Louis Harold Jacobovitch was born on Dec. 28, 1913, in Toronto. He began acting as a boy, making his stage debut in 1924 at a Toronto theater, playing a violin prodigy in The Rabbi and the Priest. He did play the violin, then and for most of his life.

After working as the drama director of a Toronto Y.M.H.A., the social director at a summer resort, a stand-up comic in Canada's equivalent of the Borscht Belt, and the entertainment at various weddings and bachelor parties, Mr. Jacobi tried his luck in London. There he appeared in shows including the American musicals Guys and Dolls and Pal Joey, and was part of a command performance at the London Palladium in 1952.

He made his film debut in Is Your Honeymoon Really Necessary? (1953), a British comedy with the country's blond sex symbol of the moment, Diana Dors. In the United States, he began making guest appearances on a variety of television series, ranging from Playhouse 90 to The Man From U.N.C.L.E. to That Girl, and appeared on series and in television movies until he was in his late 70s.

In the summer of 1976, he was the star of a CBS comedy series, Ivan the Terrible, in which he played a Russian headwaiter living with nine other people in a small Moscow apartment. He was a regular on The Dean Martin Show on NBC for two seasons in the early 1970s.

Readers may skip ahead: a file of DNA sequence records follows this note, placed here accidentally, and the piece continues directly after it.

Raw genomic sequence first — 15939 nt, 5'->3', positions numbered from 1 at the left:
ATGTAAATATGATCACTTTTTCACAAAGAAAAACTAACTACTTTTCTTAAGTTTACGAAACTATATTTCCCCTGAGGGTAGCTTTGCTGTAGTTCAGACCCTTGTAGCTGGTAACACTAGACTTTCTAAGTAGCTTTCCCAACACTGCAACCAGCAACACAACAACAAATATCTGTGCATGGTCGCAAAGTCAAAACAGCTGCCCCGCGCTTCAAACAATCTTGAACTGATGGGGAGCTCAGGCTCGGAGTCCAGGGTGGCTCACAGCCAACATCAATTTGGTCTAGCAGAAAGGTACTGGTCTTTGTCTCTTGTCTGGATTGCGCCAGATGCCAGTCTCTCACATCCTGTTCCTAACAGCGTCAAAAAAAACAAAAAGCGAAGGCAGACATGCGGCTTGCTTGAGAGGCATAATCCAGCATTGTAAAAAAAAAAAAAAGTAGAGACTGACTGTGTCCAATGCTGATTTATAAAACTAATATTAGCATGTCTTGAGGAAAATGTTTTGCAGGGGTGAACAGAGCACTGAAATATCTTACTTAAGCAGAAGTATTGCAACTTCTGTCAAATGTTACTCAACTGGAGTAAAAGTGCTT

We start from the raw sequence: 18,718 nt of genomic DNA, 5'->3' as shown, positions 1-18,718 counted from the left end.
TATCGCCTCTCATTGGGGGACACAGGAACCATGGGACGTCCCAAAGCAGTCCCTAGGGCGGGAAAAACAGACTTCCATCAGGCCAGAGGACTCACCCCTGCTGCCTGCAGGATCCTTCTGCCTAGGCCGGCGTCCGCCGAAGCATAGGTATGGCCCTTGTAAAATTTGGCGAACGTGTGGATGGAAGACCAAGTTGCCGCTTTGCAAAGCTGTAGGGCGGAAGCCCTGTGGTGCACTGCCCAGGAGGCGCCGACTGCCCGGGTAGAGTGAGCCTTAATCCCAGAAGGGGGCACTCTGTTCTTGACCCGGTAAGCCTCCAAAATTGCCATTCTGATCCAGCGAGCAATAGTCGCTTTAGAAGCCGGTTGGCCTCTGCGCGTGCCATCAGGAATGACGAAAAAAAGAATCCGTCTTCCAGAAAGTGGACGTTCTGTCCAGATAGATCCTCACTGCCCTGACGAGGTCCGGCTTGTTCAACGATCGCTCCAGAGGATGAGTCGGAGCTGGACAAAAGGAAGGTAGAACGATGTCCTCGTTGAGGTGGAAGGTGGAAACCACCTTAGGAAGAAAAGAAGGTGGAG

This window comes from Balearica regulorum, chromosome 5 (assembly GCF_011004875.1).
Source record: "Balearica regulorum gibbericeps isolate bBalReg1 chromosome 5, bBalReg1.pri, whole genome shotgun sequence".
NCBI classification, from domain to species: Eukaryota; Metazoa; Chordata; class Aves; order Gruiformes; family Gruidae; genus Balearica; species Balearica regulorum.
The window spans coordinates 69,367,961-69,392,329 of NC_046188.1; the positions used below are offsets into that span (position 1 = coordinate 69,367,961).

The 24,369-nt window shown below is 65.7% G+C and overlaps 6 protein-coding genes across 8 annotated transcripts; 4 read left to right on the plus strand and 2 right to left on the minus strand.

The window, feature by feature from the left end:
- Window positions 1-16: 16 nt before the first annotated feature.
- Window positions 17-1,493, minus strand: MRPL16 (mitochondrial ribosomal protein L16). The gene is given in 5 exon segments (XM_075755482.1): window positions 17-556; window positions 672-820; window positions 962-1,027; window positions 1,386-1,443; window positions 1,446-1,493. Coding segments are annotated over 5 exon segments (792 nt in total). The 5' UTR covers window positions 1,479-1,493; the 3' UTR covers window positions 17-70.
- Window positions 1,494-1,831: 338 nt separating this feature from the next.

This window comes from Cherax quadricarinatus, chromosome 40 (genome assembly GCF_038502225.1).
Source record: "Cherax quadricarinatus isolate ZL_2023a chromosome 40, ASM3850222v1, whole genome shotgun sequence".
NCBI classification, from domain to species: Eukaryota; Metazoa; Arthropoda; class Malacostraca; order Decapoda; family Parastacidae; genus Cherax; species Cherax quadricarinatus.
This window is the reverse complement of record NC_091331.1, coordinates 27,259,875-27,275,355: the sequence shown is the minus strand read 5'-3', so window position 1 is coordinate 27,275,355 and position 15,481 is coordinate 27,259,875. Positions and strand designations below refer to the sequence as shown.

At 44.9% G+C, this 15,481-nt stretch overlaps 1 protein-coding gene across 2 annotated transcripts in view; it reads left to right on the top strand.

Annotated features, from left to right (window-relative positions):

Mr. Jacobi made successful comedy recordings with titles like Al Tijuana and His Jewish Brass and The Yiddish Are Coming! The Yiddish Are Coming!

In his last film, I.Q. (1994), he played the logician Kurt Godel, one of Albert Einstein's professor friends at Princeton. His last Broadway play was Cheaters, a 1978 comedy about two adulterous middle-aged couples.

But he continued to do theater elsewhere. When he appeared in a 1983 Connecticut production of Clifford Odets's Rocket to the Moon, at the age of 74, his reviews were as positive as ever.

Mr. Jacobi married Ruth Ludwin in 1957. She died in 2004. He is survived by a brother, Avrom Jacobovitch, and a sister, Rae Gold, both of Toronto.

As you make your way through life, sometimes you happen upon people who know how to be happy, the film critic Roger Ebert wrote in The Chicago Sun-Times in 1999. He was interviewing Mr. Jacobi on the occasion of the dedication of his star on Canada's Walk of Fame. I look at Lou, and I'm not afraid to be 85, if I can get there in Lou's style.

This article has been revised to reflect the following correction:

Correction: October 29, 2009
An obituary on Monday and in some copies on Sunday about Lou Jacobi, a theater and film actor, misstated the year in which he appeared in a Connecticut production of the Clifford Odets play Rocket to the Moon. It was 1983, not 1988

To read some articles about Ivan the Terrible go to and and
Date: Tue March 14, 2017 � Filesize: 49.3kb, 89.3kbDimensions: 1000 x 758 �
Keywords: Ivan Terrible Cast